Styles in defining functions

I noticed a style of defining top functions without its arguments, as in:

let f =
  let aux1 = ... in
  let aux2 ... = ... in
  (* now really define the function *)
  let f x y z = ... in

This way aux values are defined within the local scope but evaluated once. I wonder if there is any performance advantage writing in this style when compared to the more “conventional”(?) style:

let f x y z =
  let aux1 = ... in
  let aux2 ... = ... in

There could be, depends on if aux1/aux2 are expensive to calculate. Some people just don’t like doing extra work in functions if it can be avoided especially if the function is in a hot path. Some functions are called only once so it doesn’t really matter.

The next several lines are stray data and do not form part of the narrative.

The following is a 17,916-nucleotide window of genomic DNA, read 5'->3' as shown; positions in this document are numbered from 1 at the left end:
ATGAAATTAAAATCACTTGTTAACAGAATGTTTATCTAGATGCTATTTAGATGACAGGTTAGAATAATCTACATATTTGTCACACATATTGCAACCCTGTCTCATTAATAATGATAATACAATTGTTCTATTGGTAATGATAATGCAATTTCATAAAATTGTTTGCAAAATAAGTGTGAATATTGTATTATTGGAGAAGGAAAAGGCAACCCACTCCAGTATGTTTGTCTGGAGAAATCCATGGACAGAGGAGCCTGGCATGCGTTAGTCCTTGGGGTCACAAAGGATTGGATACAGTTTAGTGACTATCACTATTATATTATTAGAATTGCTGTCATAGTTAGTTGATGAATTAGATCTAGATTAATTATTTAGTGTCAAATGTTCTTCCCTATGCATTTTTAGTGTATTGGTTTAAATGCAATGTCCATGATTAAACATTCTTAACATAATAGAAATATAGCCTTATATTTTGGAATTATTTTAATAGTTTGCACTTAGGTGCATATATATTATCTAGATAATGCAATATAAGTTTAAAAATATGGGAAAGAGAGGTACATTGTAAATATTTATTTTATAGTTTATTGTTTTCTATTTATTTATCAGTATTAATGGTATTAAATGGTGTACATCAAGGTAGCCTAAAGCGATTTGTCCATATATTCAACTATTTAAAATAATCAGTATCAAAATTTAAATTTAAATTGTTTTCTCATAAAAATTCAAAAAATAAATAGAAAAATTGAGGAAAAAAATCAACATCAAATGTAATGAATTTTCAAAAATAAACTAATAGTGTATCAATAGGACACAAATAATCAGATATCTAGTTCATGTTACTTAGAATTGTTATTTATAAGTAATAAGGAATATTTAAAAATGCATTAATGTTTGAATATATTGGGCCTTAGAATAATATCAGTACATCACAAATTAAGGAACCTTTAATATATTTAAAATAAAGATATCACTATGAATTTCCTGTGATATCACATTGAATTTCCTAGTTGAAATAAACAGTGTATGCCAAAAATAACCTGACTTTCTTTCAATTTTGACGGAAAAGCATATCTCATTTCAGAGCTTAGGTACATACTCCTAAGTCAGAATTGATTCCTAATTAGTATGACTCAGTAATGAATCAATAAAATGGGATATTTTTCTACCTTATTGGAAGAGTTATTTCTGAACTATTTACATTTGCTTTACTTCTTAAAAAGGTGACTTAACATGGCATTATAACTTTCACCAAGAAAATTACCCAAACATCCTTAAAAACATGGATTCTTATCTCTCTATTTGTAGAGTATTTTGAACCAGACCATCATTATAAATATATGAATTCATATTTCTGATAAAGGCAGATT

It can also be useful for controlling and scoping side-effects. Consider this id generation function, for example:

let generate_id =
  let last_id = ref 0 in
  fun () -> 
    incr last_id; 

As an example, this style is often used with the re library. There’s a Re.t type which describes regexps (a sort of AST I suppose) and a type which is for compiled regexps (a sort of DFA maybe). There’s a function Re.compile to turn Re.t into, and the rest of the library expects values. Since Re.compile can be expensive, this patterns allows the compiled regexp to have local scope but a global lifetime:

let parse_line =
  let re = Re.compile (Re.seq [Re.alt [...]]) in
  fun line ->
  match Re.exec re line with